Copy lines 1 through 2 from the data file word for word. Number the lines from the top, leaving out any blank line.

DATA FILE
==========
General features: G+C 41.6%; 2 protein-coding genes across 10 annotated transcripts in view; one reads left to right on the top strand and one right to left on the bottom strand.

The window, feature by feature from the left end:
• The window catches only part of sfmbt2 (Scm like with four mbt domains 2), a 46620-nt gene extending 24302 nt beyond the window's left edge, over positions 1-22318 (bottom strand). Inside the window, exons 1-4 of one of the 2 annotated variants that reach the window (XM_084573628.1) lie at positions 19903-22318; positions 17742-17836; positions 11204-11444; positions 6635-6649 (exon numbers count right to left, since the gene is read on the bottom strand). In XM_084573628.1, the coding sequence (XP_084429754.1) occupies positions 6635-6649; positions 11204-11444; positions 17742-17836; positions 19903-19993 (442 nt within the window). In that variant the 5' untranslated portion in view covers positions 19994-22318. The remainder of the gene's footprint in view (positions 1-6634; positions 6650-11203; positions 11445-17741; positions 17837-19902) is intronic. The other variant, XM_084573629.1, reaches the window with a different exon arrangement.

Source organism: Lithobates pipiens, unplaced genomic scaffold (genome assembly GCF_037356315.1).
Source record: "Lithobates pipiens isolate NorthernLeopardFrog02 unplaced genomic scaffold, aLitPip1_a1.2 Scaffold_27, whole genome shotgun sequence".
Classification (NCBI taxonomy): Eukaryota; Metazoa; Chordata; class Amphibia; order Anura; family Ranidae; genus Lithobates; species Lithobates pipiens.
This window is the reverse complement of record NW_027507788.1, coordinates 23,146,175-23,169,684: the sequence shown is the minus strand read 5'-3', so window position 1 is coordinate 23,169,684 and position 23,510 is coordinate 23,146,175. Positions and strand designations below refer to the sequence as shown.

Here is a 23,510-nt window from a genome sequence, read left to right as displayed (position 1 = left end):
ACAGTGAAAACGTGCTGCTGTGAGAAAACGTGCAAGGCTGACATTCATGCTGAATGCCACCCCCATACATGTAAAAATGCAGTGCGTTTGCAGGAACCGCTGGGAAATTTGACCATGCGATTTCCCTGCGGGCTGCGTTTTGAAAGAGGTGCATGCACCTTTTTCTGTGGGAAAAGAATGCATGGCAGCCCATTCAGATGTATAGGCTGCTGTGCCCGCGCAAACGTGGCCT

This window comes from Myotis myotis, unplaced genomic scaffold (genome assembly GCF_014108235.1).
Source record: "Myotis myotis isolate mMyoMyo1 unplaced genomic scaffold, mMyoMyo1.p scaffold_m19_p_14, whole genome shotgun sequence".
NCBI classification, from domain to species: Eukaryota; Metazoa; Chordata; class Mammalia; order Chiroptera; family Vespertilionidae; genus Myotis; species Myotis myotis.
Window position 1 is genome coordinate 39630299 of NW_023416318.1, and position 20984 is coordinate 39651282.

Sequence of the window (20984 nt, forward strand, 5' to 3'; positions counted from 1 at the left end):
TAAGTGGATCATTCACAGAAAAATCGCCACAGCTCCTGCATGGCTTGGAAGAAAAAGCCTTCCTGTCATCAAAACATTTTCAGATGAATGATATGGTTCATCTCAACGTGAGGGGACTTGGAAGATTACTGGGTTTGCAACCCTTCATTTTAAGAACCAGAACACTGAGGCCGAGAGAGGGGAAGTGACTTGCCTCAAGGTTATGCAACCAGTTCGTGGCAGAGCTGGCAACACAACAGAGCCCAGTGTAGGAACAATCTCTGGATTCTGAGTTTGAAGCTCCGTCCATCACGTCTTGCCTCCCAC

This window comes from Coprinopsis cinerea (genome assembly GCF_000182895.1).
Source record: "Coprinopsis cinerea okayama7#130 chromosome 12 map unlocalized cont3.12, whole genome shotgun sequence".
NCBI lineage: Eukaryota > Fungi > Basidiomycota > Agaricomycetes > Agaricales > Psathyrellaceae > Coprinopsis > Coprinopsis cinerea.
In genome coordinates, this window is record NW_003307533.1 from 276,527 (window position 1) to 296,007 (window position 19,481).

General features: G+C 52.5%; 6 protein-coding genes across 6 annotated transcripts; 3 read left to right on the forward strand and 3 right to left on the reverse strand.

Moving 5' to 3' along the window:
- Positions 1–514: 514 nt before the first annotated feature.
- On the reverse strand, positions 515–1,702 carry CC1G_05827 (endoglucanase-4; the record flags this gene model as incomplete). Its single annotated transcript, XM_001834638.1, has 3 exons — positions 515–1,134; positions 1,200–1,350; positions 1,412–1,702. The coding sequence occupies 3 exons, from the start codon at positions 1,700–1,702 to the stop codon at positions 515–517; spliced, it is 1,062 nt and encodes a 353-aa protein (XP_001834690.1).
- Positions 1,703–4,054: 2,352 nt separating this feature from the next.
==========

General features: G+C 41.6%; 2 protein-coding genes across 10 annotated transcripts in view; one reads left to right on the top strand and one right to left on the bottom strand.

The window, feature by feature from the left end: